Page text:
Still, I have a feeling that what I witnessed in these top-tier classrooms, specifically in terms of student and teacher behaviors, is rather typical of China as a whole.? These private and public institutions--a mixture of elementary, middle, and high school grades--shared some common characteristics, most of which Western educators have heard before about Chinese education. I'll expound on two.

First, Chinese teaching is dominated by direct instruction. Mostly...

Last night was fun for the kids, but today is every education wonk's favorite holiday: NAEP release day! Kevin Carey is already out with some savvy analysis; let me add some thoughts on the trends in reading.

The big news is that we finally eked out some statistically significant progress in 8th-grade reading. This goal has eluded us before, and has led commentators such as E.D. Hirsch to note that we're not doing enough to build kids' content knowledge and vocabulary. Initiatives like Reading First might have helped our youngsters to decode, goes the argument, but that's not enough to create strong readers, especially as kids get older.

That's still true, I think, but the NAEP results might indicate that those decoding skills are nothing to scoff at. The middle schoolers who took the NAEP last spring were in first grade in 2004--the heyday of Reading First implementation. It's possible that scientifically-based reading instruction got them off to a better start as readers, and that head-start has been maintained through elementary and middle school. I can't prove it (it's NAEP--no one can prove anything!) but it's a hypothesis worth exploring. Furthermore, the 8th graders who made the...

This national survey of education school professors finds that, even as the U.S. grows more practical and demanding when it comes to K-12 education, most of the professoriate simply isn't there. They see themselves more as philosophers and agents of social change, not as master craftsmen sharing tradecraft. They also resist some promising reforms such as tying teacher pay to student test scores. Still, education professors are reform-minded in some areas, including tougher policies for awarding tenure to teachers and financial incentives for those who teach in tough neighborhoods. Read on to find out more.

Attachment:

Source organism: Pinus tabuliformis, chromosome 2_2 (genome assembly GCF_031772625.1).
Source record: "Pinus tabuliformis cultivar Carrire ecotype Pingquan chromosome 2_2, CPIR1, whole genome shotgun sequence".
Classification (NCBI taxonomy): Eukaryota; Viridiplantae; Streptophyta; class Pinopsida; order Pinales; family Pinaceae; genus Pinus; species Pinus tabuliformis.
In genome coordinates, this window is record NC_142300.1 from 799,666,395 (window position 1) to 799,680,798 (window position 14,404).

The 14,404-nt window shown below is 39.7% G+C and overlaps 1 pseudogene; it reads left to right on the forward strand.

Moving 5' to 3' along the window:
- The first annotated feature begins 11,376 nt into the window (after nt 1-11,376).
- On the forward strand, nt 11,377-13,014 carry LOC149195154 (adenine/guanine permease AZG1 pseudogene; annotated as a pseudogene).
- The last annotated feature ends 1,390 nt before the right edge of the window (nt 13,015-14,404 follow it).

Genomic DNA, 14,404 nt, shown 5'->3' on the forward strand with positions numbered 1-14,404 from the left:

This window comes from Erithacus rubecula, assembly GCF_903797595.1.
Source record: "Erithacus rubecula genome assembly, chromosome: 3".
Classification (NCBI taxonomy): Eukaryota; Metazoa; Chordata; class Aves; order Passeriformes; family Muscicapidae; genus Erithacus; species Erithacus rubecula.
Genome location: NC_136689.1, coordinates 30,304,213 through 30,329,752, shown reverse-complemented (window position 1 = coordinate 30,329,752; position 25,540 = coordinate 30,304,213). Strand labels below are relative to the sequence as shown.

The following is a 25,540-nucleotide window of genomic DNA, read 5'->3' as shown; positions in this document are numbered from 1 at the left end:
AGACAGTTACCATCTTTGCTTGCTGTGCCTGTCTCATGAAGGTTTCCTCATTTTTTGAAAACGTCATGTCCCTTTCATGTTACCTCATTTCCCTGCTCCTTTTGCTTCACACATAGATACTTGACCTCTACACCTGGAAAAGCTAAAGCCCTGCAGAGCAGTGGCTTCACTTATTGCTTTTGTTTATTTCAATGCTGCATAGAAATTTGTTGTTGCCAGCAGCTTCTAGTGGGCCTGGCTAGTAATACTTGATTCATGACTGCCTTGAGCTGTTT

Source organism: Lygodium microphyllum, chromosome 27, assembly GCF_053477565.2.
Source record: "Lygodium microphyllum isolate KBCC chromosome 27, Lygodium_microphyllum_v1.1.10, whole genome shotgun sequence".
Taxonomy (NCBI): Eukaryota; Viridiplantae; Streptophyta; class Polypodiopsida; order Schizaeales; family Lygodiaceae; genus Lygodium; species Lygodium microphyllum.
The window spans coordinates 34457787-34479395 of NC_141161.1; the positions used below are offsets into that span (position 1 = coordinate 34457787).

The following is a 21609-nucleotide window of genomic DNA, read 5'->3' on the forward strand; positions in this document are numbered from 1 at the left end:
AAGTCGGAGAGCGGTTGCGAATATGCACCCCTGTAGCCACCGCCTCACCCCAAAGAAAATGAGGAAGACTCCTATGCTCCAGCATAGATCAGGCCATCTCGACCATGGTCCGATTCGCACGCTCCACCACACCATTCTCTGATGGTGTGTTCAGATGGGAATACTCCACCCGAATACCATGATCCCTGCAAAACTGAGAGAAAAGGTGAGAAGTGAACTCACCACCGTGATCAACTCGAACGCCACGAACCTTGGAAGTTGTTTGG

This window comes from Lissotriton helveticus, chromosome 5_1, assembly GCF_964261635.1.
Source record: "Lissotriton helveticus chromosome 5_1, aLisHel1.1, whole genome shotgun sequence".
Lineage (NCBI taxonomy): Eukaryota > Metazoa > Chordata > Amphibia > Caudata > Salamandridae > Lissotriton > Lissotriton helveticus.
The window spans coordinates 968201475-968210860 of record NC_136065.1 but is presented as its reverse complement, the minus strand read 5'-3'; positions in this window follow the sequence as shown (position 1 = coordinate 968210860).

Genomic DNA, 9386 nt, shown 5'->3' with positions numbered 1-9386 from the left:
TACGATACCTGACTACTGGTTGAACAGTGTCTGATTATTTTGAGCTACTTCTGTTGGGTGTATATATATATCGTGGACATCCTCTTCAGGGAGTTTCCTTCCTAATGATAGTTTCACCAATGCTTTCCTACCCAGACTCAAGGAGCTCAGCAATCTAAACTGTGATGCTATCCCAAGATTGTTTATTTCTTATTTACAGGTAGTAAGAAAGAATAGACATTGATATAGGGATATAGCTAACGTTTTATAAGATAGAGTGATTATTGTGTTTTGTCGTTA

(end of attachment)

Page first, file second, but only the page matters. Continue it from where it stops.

Press Release

 

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The Education Gadfly

[pullquote]"I got to tell you, the only viable political strategy for getting broad-based support of school reform on that premise is to get those middle-class parents drunk.? -AEI's Rick Hess[/pullquote]We wrap up coverage of Monday's panel discussion, ?The Other Achievement Gap,? with a peek at some of the more entertaining debate between the American Enterprise Institute's Rick Hess and the Center for American Progress' Ulrich Boser.? At issue is whether America is overly focused on the Achievement Gap?and if so, whether that leads to poor policy. ?Below is a short clip, which we hope convinces you to?watch the whole discussion.

-The Education Gadfly

Guest Blogger

The left-leaning Think Tank Review Project reviews virtually every analytic report that Fordham publishes—and they have yet to find one that they like. So it is completely unsurprising that they issued an unfavorable review last week of our report Do High Flyers Maintain Their Altitude? Typically, we don't engage with them since it is clear that their ideology is at least as important to how they view Fordham's work as is our work itself.  But after having read their review, we and the Kingsbury Center, who we contracted to conduct the study, wanted to clarify three issues that were off base in Dr. Jaekyung Lee's review.

1)      First, ours was a descriptive study, seeking to catalog the degree to which early high achievers are losing their way.  Mr. Lee described our method as a “black-box approach that assumes a link between its findings and NCLB-related policies”.  Yet nowhere in the report (including the Fordham-penned Foreword) do we claim that the growth patterns observed among high achievers were the direct result of NCLB.  Rather, we acknowledged that many factors could partially explain these disturbing numbers.

2)      Second, Mr. Lee took issue with particular...

Guest Blogger

In this guest blog post, the team at? K5 Learning delves further into the data from the Fordham Institute's recent study Do High Flyers Maintain their Altitude? K5 Learning offers an online reading and math program for K-5 kids and urges parents to be pro-active in their children's education.

New data tells us that students who are not performing well above average in reading and math by grade 3 are highly unlikely to ever become academic high achievers.

Last month the Fordham Institute released Do High Flyers Maintain their Altitude?,? an examination of the performance of high achieving students (those scoring in the top 10 percentile on widely written standardized tests).? K5 Learning has reviewed the Fordham data to analyze those students who were not high achievers when first tested in grade 3.? The results are a wake-up call for every parent of young children.

Grade 3, and the academic ship has sailed

In this massive study of tens of thousands students, children who performed in the bottom 1/3 in reading or math in...